Modoc Indian Tribe Photos
The Modoc were originally part of the Klamath but recently hostile to them.
Their name is an Indian word meaning enemies. Their original territory was on
the south side of ' Klamath Lake, including some 4,000 square miles. Were early
known as a treacherous and cruel people, and up to 1850 had cut off more than 50
whites. Engagements followed between them and the whites in 1851 when Wright
massacred 41 out of a total of 46 which were kept up until 1864, when they
agreed to go on a reserve. The treaty to that effect was not ratified for seven
years, and in the mean time were induced to go on the Klamath reserve. Were
harassed and dissatisfied, and after wards put on Yaniax reservation, but most
of the tribe left under two rival chiefs, Schonchin and Captain Jack. The former settled peaceably near the settlements, while the latter went back to their
old home and became troublesome. In 1872, were ordered back to the reserve, and
upon their refusing to go troops were called on to enforce the order, the
citizens joining in an attack on their entrenched camps, but were repulsed. The
Modoc then retreated to the "lava-beds," a volcanic region so broken up into
great caves and fissures as to serve as a natural fortification. After several
engagements a commission was organized to enquire into the trouble, and while
holding a conference with the leaders were attacked, and General Canby and Dr.
Thomas were killed, (April 11, 1873.) After two months' further operations, the
hostiles were reduced, their leaders hung, and the rest removed to the Indian
Territory. About 100 who took no part in the trouble remained at the Klamath
List of illustrations
1008. Scar-Faced Charley.
The famous war chief of the lava-bed warriors, and the greatest of their
soldiers. He was the most trusted of Captain Jack's braves, and the most
desperate of his fighters. Rev. Dr. Thomas; who was slain at the
peace-commission massacre, on the day before his death called Scar-Faced Charley
the "Leonidas of the lava-beds." He was never known to be guilty of any act not
authorized by the laws of legitimate warfare, and entered his earnest protest
against the assassination of General Canby and Dr. Thomas. He led the
Modoc against Major Thomas and Colonel Wright when the United States troops
were so disastrously repulsed and when two-thirds of our men were killed and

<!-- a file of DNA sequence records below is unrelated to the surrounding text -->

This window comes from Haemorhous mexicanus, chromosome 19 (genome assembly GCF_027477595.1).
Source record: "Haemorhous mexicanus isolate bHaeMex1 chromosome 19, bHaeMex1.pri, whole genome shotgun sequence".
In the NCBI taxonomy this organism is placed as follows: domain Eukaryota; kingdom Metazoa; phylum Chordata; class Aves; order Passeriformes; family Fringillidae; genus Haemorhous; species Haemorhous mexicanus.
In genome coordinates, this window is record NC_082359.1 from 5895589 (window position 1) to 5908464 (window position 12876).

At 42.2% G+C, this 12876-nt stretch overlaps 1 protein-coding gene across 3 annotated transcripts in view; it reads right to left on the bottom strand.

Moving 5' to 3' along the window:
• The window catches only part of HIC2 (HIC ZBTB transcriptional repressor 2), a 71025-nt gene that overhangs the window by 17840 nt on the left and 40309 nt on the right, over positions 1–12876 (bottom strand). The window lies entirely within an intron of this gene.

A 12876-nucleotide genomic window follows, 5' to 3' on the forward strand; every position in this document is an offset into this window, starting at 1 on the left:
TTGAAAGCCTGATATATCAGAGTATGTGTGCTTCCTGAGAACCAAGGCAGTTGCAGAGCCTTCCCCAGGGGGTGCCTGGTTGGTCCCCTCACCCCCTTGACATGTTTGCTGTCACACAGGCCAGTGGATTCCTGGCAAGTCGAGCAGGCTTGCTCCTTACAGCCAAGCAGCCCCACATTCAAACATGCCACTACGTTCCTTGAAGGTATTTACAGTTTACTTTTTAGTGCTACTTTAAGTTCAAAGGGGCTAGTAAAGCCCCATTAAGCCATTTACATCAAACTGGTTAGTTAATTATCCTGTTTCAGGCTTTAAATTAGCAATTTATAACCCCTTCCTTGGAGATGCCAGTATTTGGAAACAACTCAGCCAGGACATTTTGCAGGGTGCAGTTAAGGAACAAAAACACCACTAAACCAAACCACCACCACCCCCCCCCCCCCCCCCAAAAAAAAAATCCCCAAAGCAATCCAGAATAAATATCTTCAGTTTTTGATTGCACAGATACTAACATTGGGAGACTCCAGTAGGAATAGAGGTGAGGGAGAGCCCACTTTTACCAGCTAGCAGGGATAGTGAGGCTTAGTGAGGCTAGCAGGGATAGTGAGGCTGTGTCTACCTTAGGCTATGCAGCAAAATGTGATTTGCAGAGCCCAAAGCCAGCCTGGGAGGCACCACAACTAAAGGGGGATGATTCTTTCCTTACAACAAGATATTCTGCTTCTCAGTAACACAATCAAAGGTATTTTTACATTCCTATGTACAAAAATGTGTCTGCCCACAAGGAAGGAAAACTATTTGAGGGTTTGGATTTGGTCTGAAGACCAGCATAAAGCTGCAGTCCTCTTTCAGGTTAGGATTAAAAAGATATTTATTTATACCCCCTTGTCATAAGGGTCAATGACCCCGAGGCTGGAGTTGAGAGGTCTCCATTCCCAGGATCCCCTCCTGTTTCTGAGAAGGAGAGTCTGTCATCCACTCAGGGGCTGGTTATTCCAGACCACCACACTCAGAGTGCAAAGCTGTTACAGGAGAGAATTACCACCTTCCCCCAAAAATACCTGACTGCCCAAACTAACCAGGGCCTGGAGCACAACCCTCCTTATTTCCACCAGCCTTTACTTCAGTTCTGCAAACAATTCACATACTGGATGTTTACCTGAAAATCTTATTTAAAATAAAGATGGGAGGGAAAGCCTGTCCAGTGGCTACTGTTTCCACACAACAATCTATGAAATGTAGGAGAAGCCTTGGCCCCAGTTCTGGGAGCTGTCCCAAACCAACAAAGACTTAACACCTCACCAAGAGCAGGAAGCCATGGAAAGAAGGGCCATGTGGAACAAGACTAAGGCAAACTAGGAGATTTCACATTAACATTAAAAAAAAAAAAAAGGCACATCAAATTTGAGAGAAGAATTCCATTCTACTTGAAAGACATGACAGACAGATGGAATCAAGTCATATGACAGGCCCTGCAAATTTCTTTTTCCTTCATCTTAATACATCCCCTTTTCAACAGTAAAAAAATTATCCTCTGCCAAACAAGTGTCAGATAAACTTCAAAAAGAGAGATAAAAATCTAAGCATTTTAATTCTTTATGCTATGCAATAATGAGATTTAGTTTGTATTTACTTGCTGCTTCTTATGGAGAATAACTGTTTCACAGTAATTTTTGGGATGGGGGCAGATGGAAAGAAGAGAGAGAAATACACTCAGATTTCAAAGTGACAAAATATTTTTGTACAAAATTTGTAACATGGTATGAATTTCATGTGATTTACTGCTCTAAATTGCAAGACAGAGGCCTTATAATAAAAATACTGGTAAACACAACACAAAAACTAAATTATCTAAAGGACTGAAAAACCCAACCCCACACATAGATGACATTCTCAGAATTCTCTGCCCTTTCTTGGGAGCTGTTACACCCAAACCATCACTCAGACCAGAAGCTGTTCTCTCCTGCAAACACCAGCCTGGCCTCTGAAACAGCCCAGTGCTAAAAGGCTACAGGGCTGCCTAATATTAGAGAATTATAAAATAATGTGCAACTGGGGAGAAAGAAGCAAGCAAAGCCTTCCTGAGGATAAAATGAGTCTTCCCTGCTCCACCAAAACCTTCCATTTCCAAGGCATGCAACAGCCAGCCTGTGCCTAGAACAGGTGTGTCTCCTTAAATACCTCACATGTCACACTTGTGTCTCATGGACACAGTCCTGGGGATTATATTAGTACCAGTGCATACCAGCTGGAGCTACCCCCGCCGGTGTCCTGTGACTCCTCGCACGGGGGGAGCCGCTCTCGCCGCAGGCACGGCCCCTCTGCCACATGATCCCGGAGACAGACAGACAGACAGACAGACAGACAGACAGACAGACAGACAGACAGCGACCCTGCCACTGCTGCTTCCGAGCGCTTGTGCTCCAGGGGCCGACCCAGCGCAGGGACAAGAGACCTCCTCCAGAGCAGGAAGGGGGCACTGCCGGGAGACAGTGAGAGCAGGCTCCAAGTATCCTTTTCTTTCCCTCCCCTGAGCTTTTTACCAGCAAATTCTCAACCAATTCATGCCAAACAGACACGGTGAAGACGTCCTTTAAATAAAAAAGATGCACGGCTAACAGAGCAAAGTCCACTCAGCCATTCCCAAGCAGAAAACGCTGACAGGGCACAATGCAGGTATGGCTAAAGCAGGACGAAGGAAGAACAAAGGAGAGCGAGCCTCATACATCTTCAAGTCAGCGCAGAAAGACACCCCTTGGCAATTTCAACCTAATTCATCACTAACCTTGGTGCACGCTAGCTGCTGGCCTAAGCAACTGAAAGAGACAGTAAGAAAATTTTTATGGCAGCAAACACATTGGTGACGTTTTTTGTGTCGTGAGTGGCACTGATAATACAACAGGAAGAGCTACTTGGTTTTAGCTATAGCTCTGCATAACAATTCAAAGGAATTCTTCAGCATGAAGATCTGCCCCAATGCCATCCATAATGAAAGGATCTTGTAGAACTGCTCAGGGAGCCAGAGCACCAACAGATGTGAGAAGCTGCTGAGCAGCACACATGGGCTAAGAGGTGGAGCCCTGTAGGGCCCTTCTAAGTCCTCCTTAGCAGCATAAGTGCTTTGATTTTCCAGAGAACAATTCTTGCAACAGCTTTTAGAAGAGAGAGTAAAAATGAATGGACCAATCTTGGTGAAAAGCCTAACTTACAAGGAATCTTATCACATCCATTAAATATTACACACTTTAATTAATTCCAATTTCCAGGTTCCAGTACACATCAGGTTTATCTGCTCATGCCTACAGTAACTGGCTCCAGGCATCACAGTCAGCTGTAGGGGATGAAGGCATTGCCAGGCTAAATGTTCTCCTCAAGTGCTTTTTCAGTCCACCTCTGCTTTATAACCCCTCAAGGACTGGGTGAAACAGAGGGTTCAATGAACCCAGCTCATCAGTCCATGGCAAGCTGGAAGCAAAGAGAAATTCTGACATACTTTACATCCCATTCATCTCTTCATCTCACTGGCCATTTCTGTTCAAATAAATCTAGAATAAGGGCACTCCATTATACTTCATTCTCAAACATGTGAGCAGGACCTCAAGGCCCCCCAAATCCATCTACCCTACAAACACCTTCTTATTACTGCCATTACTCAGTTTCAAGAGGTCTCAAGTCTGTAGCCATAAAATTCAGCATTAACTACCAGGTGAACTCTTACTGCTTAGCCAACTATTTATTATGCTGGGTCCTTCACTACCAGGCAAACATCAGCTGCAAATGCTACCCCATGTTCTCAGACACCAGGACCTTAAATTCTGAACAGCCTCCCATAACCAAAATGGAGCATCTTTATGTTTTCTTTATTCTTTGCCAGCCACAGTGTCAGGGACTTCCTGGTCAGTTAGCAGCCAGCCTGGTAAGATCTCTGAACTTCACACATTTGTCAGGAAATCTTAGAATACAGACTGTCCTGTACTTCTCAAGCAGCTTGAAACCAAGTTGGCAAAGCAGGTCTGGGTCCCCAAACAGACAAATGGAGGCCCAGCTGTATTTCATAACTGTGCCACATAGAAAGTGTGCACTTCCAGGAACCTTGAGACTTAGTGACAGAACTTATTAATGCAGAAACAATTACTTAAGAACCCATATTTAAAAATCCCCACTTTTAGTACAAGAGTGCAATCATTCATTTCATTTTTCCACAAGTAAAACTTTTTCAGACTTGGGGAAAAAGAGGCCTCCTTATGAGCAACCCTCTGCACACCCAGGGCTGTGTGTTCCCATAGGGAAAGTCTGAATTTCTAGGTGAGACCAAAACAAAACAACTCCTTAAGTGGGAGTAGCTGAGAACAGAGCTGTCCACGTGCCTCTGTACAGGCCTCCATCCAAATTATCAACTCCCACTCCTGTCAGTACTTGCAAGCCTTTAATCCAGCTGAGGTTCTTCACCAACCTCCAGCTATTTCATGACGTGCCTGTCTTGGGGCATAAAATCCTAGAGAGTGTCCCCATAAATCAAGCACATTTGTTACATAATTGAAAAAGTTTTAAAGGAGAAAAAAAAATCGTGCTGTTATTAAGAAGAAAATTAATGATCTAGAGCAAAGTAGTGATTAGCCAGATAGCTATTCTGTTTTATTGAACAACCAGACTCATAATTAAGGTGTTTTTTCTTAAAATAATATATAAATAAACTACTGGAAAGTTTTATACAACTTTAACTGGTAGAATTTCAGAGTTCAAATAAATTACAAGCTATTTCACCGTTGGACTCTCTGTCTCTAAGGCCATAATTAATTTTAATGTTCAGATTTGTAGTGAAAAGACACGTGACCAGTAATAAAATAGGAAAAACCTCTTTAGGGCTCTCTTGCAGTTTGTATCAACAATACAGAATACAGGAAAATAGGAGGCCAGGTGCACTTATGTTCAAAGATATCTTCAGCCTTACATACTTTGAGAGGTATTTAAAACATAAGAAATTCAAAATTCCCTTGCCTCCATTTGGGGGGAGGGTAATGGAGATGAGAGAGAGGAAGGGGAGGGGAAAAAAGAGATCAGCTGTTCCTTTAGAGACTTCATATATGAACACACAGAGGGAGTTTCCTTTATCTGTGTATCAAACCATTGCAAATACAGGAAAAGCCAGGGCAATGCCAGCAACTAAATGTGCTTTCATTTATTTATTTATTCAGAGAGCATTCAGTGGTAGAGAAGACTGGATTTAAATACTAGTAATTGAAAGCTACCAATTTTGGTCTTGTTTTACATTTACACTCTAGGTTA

wounded. Wearied of the slaughter, he shouted to the survivors, "You fellows
that are not dead had better go home; we don't want to kill you all in one day."
He has said since, "My heart was sick of seeing so many men killed."
1009. Shack-Nasty Jim,
The sub-chief of the tribe and chief of the Hot Creek band of the Modoc;
although hardly twenty-one years of age, is known throughout Christendom as one
of the most fearless warriors that the red men ever sent to fight the
pale-faces. He led the tribal forces that suffered most severely. After the
massacre he quarreled with Captain Jack; and, with "Bogus Charley," "Hooker
Jim," and "Steamboat Frank," became scout for General Jeff. 0. Davis which led
to the capture of the remnants of the Modoc army.
1010. Steamboat Frank,
One of the participators in the Modoc war, but after the massacre of General
Canby's party, left his tribe, and as a scout under General Davis, did good
service in securing the capture of the remnants of Captain Jack's forces.
1011. Wi-Ne-Ma, or Tobey Riddle.
The modern Pocahontas, who, at the risk of her own life, saved the life of Col.
A. B. Meacham, chairman of the Modoc peace commission, at the Modoc massacre.
The Oregon Statesman truly says: "A truer heroine was never born in the American
forest than the poor Indian woman, Tobey Riddle, whose exertions to save one who
had befriended herself and people were no less daring and resolute than the
devotion of Pocahontas. We have nowhere read of a woman, white, black, or red,
performing an act of sublimer heroism than Tobey Riddle, when, under suspicions
of treachery, she returned to her people in the rocks, with an almost absolute
certainty of being flayed alive. The description of that event is one of the
finest passages in Mr. Meacham's speech, and is a fitting tribute to the courage
and fidelity of his dusky, lion-hearted friend. The gratitude, fidelity, and
devotion of that poor squaw ought to forever put to silence and shame those
heart less savages who, in the midst of a Christian civilization, are clamoring
for the extinction of a people whom God had planted where they were found."
Tobey is 28 years of age, and the wife of Frank Riddle. She is honored by all
who know her.
Photographs of North American Indians
Descriptive Catalogue, Photographs Of North American Indians. United States Geological Survey
of the Territories, 1877 by W. H. Jackson, Photographer of the Survey,
F. V. Hayden, U. S. Geologist.
Photographs of North American Indians